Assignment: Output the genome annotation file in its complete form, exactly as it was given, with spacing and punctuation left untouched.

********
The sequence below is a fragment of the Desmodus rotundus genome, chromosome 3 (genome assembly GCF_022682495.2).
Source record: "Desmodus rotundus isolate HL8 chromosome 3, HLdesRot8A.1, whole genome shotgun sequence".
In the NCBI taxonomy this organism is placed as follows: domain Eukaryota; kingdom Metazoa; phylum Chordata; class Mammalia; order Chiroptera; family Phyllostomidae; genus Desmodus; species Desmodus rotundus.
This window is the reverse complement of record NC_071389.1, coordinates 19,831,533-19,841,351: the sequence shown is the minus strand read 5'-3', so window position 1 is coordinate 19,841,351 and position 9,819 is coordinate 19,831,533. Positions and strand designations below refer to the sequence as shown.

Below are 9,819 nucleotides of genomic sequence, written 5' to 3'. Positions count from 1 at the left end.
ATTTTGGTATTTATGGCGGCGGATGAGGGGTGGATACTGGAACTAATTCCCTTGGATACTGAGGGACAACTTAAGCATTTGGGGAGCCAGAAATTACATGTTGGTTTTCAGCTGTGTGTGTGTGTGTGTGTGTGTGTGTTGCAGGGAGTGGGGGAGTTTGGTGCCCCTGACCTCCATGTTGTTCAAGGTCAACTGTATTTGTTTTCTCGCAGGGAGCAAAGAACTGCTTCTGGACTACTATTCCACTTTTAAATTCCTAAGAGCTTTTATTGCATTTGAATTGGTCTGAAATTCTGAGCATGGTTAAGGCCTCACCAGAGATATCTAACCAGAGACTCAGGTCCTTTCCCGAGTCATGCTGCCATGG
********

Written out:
The sequence below is a fragment of the Desmodus rotundus genome, chromosome 3 (genome assembly GCF_022682495.2).
Source record: "Desmodus rotundus isolate HL8 chromosome 3, HLdesRot8A.1, whole genome shotgun sequence".
In the NCBI taxonomy this organism is placed as follows: domain Eukaryota; kingdom Metazoa; phylum Chordata; class Mammalia; order Chiroptera; family Phyllostomidae; genus Desmodus; species Desmodus rotundus.
This window is the reverse complement of record NC_071389.1, coordinates 19,831,533-19,841,351: the sequence shown is the minus strand read 5'-3', so window position 1 is coordinate 19,841,351 and position 9,819 is coordinate 19,831,533. Positions and strand designations below refer to the sequence as shown.

Below are 9,819 nucleotides of genomic sequence, written 5' to 3'. Positions count from 1 at the left end.
ATTTTGGTATTTATGGCGGCGGATGAGGGGTGGATACTGGAACTAATTCCCTTGGATACTGAGGGACAACTTAAGCATTTGGGGAGCCAGAAATTACATGTTGGTTTTCAGCTGTGTGTGTGTGTGTGTGTGTGTGTGTTGCAGGGAGTGGGGGAGTTTGGTGCCCCTGACCTCCATGTTGTTCAAGGTCAACTGTATTTGTTTTCTCGCAGGGAGCAAAGAACTGCTTCTGGACTACTATTCCACTTTTAAATTCCTAAGAGCTTTTATTGCATTTGAATTGGTCTGAAATTCTGAGCATGGTTAAGGCCTCACCAGAGATATCTAACCAGAGACTCAGGTCCTTTCCCGAGTCATGCTGCCATGG